|22 August 2003
Important Bronze Age finds in Ulster
As bulldozers prepared the ground for the new £1.9m Mid-Ulster Sport Academy at Tullywiggan Road (Loughry, Northern Ireland), a team of archaeologists were delving deep into Mid-Ulster's past on the edge of the site. Mr Chapple, site director of excavations for Northern Archaeological Consultancy, said that the amount of material uncovered is 'phenomenal'.
There are two sites being investigated and Mr Chapple said he was hoping that one of these - to the north - could turn out to show evidence of a Bronze Age (2,000-1,500 BCE) house. The majority of the artefacts found in the latest dig were uncovered on the more southerly of the two drumlins being investigated.
Under what appeared to be the natural subsoil was a layer of charcoal-like material which was rich with flint and bone. "Throughout the Bronze Age they had different burial rites - three of them recorded within a couple of hundred yards of each other here." Mr Chapple said the three in the Loughry area are a megalithic tomb (found in the 1860s), a cist burial (excavated in 1941), and a barrow (4m wide, 1.5 metres deep with an internal diameter of 34m) which has been uncovered in the latest excavation.
"Barrows are usually a lot smaller, about 10-12m in diameter," said Mr Chapple. "This is at the very large end of the scale. In my experience it's almost unique, I have never seen anything this size, also in terms of the artefacts that come out of it, it's incredible. The site is incredibly significant for a number of reasons. It's not an isolated site, as we have three of the major types of Bronze Age burial all happening within a couple of hundred yards of each other which shows this is part of a vibrant Bronze Age culture."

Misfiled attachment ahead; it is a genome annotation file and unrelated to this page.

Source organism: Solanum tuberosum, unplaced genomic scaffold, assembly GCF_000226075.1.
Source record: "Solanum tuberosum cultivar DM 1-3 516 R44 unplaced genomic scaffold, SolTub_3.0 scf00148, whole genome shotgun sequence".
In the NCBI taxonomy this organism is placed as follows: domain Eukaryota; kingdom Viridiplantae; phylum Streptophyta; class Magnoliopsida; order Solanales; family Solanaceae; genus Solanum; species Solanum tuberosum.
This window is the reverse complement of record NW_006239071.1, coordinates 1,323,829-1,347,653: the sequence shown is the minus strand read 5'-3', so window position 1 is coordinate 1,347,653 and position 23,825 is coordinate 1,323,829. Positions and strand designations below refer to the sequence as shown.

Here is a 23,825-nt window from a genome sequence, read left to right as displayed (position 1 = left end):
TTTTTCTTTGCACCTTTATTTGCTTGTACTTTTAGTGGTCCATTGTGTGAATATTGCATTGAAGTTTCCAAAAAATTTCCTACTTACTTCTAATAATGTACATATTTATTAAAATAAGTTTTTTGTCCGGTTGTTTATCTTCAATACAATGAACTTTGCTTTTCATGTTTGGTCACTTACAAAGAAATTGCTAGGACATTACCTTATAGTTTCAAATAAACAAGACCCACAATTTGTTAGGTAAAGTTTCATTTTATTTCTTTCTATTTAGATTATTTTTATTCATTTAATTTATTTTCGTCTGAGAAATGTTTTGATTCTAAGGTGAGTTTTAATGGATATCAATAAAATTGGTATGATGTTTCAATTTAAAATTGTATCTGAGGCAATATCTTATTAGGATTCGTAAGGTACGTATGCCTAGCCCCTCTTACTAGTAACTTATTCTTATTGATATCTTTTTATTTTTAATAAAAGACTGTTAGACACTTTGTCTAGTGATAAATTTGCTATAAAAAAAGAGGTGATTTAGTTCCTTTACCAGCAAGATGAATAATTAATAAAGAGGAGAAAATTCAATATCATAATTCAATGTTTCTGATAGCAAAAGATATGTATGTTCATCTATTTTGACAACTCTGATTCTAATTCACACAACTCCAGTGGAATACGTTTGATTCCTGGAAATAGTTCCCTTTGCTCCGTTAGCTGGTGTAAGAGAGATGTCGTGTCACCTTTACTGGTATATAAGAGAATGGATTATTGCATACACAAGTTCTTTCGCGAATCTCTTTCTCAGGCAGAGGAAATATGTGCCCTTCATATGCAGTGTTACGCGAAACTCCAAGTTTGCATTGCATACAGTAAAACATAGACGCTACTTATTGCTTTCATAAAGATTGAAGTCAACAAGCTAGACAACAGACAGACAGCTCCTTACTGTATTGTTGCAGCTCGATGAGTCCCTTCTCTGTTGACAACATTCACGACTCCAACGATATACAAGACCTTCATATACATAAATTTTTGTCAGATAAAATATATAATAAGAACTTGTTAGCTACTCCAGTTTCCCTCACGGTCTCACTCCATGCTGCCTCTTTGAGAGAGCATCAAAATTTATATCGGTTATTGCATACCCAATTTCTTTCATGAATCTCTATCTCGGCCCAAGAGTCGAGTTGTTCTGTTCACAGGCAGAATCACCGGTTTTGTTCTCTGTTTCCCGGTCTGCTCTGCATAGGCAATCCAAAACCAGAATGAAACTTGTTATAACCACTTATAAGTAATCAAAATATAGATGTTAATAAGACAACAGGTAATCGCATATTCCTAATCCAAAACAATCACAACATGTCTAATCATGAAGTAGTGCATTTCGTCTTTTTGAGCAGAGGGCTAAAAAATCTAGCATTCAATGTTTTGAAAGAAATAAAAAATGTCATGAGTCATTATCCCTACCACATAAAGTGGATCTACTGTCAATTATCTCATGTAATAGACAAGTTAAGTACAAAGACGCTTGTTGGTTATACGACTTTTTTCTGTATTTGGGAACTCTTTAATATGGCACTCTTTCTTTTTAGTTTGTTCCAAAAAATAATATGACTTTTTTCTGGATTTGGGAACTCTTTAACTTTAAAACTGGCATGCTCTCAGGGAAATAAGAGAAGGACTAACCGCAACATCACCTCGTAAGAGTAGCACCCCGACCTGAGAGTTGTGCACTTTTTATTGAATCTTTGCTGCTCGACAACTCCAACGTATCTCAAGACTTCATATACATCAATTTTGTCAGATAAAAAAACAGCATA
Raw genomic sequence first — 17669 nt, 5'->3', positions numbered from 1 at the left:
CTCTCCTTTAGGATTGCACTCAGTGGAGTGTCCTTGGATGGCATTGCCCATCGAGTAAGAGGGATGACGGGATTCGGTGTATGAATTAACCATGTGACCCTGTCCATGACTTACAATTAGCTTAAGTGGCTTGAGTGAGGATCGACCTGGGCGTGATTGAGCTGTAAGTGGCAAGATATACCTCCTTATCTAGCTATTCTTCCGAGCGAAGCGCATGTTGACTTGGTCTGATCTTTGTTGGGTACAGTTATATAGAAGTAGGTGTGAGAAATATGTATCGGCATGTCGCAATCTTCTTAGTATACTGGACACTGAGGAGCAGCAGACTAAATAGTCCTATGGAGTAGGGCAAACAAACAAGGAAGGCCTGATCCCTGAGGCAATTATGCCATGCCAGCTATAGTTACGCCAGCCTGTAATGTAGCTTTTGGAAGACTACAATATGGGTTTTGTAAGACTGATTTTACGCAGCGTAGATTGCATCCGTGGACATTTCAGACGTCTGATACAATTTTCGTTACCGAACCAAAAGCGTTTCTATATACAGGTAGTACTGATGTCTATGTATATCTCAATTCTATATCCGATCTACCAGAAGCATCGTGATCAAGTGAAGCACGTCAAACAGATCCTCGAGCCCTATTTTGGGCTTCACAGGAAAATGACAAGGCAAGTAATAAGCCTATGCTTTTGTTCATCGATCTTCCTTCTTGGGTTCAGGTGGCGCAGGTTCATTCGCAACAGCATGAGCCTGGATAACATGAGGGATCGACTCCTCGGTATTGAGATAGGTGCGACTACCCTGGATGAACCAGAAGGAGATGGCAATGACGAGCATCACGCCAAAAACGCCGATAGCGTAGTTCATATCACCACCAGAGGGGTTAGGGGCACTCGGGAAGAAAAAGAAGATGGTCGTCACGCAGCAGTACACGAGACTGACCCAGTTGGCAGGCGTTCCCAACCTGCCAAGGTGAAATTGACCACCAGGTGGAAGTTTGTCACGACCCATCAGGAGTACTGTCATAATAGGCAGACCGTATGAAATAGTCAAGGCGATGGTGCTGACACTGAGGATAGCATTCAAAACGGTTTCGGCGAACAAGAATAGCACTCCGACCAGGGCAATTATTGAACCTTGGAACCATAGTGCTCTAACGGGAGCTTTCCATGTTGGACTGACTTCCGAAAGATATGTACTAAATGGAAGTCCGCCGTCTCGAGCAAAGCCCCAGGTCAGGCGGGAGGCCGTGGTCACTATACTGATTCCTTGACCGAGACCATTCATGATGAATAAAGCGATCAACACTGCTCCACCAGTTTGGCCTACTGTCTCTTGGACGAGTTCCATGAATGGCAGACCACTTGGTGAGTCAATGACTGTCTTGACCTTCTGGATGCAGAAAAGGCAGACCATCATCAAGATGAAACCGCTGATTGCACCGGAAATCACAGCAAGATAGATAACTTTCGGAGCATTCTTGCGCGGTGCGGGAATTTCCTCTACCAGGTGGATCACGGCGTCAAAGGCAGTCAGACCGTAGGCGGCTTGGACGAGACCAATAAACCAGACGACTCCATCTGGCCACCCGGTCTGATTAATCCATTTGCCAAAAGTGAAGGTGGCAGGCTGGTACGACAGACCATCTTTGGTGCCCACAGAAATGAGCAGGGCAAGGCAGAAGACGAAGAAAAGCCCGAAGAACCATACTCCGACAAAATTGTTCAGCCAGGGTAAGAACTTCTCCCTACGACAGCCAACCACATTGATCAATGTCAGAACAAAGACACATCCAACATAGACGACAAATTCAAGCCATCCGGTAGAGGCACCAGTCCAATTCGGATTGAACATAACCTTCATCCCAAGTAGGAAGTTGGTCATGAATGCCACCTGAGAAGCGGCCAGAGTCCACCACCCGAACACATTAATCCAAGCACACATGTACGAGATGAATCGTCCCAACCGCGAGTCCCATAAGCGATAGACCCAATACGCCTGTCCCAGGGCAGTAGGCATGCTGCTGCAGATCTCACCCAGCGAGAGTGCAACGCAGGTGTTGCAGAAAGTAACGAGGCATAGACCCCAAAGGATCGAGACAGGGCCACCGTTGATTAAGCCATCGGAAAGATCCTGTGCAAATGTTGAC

"The very best of the material we have here is like this type of artefact called a scraper" added Mr Chapple. "But we have bagged and checked more than 2,400 artefacts with the majority of these coming from the barrow area." The artefacts include flint, bone and pieces of pottery. "My feeling is that there has to be some ritual significance to the deposition of this material," said Mr Chapple. "The pottery seems to have been smashed into the ground and in some places bones were put into an urn and smashed into the ground."
The majority of the bone pieces found by the archaeologists are tiny flecks. "Certainly some of the bones are human," said Mr Chapple. "Possibly some of it will turn out to be animal bone as well. We have a portion of animal teeth, specifically pig. This could be connected with feasting going on as part of the funeral ritual or this could be as an animal sacrifice on a pyre that goes to the afterlife with you. Somewhere is this vicinity a cremation pyre was set up," said the archaeologist, "Bone and charcoal was all swept up then brought here and deposited. The likelihood is that it built up over decades if not centuries."
While excited at the finds made already, Mr Chapple anxiously awaits to see what may turn up on the more northerly site. "Up on the other hill we have a small enclosure," he said. "That seems to be composed of two concentric circles that possibly are from another form of barrow or, what Iím hoping for, is they're part of a Bronze Age house. We won't know for quite some time." The archaeologist praised Cookstown District Council for its decision to leave the drumlins intact at Loughry. Council chief executive Michael McGuckin said some 'modest redesign' of the £1.9m scheme had been necessary to avoid upsetting the drumlins where the historical artefacts have been found.
Source: The Mid-Ulster Mail (22 August 2003)
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